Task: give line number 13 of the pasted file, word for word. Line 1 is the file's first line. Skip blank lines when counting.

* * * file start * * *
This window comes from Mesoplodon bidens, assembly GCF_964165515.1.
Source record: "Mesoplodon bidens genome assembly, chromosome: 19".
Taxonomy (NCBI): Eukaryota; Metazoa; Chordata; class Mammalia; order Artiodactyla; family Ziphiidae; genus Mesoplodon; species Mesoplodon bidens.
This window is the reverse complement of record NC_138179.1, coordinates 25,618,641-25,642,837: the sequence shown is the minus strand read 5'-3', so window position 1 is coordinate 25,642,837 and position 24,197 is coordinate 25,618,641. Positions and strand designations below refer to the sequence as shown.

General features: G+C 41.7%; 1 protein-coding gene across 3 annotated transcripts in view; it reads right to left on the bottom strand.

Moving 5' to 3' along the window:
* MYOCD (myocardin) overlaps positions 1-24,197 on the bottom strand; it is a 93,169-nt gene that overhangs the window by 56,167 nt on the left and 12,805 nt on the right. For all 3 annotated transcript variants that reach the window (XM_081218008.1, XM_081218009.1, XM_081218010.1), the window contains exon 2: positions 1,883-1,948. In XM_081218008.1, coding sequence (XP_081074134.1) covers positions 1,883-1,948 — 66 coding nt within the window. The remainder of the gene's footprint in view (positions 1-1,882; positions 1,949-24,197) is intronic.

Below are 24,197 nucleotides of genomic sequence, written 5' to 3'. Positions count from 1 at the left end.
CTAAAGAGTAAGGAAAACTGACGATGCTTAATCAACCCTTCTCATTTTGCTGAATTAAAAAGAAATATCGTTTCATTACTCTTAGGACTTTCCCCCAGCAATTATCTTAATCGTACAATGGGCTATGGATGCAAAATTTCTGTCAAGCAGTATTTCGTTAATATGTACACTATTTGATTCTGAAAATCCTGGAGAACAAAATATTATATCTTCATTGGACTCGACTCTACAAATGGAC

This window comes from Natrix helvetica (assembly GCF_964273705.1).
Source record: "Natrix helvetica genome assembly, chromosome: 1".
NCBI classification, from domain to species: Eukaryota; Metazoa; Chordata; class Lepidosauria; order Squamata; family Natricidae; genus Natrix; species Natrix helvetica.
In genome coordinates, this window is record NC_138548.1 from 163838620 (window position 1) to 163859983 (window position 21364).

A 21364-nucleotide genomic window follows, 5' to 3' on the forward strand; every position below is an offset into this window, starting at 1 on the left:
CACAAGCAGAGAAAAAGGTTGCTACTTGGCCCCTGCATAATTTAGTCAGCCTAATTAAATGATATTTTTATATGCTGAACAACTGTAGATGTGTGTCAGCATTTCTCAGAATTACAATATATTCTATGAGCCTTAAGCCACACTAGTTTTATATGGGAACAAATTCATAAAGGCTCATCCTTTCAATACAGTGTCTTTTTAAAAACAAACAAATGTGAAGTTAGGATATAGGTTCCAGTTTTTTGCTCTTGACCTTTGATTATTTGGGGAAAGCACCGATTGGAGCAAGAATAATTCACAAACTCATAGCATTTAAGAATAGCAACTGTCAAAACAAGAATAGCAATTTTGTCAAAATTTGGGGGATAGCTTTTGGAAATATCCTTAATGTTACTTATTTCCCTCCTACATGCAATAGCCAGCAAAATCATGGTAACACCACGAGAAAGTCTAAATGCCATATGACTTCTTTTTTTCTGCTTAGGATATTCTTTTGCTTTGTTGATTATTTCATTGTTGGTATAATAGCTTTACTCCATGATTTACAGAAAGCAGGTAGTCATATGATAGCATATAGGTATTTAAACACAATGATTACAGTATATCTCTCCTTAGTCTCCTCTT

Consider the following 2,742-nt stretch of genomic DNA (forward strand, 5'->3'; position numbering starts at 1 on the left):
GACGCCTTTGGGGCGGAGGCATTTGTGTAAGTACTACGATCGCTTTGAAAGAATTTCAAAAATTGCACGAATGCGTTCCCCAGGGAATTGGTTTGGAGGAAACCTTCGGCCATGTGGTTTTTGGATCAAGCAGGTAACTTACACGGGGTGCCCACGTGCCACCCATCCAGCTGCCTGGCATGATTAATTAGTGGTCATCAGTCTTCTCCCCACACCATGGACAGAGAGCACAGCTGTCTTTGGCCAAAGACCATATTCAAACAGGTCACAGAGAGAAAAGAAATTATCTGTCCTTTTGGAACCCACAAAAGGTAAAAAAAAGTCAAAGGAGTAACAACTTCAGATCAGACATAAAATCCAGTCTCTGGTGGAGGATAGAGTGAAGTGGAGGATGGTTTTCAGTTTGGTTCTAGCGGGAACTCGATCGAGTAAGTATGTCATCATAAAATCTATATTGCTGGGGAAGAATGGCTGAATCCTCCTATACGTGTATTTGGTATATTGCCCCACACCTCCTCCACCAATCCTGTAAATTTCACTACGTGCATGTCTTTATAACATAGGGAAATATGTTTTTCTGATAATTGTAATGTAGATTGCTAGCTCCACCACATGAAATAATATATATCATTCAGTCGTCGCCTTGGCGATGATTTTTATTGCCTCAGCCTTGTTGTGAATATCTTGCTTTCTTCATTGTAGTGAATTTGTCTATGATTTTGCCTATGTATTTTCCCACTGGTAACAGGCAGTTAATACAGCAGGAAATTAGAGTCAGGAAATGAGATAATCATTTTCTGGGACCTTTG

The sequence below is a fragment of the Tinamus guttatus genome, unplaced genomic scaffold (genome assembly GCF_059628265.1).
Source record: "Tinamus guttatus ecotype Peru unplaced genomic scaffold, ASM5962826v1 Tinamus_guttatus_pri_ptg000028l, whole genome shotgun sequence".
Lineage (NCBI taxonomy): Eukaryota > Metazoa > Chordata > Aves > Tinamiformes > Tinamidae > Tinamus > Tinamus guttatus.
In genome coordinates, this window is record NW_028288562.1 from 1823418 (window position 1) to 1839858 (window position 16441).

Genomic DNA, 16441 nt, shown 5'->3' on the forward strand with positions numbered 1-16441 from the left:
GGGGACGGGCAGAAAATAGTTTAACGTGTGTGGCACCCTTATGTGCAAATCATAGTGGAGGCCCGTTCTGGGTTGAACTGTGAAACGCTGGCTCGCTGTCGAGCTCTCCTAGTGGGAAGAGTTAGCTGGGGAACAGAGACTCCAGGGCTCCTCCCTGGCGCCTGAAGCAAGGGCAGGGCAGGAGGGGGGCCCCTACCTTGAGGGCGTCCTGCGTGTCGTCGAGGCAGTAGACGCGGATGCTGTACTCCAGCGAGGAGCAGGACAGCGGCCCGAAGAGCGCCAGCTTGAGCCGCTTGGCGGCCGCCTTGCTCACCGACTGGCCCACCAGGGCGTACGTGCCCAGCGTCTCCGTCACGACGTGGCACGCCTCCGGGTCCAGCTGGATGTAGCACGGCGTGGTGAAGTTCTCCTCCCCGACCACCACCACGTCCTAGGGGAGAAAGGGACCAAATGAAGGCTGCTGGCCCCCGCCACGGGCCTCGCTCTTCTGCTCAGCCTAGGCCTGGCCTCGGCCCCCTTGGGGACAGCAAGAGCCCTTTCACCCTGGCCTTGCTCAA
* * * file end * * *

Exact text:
In genome coordinates, this window is record NC_138548.1 from 163838620 (window position 1) to 163859983 (window position 21364).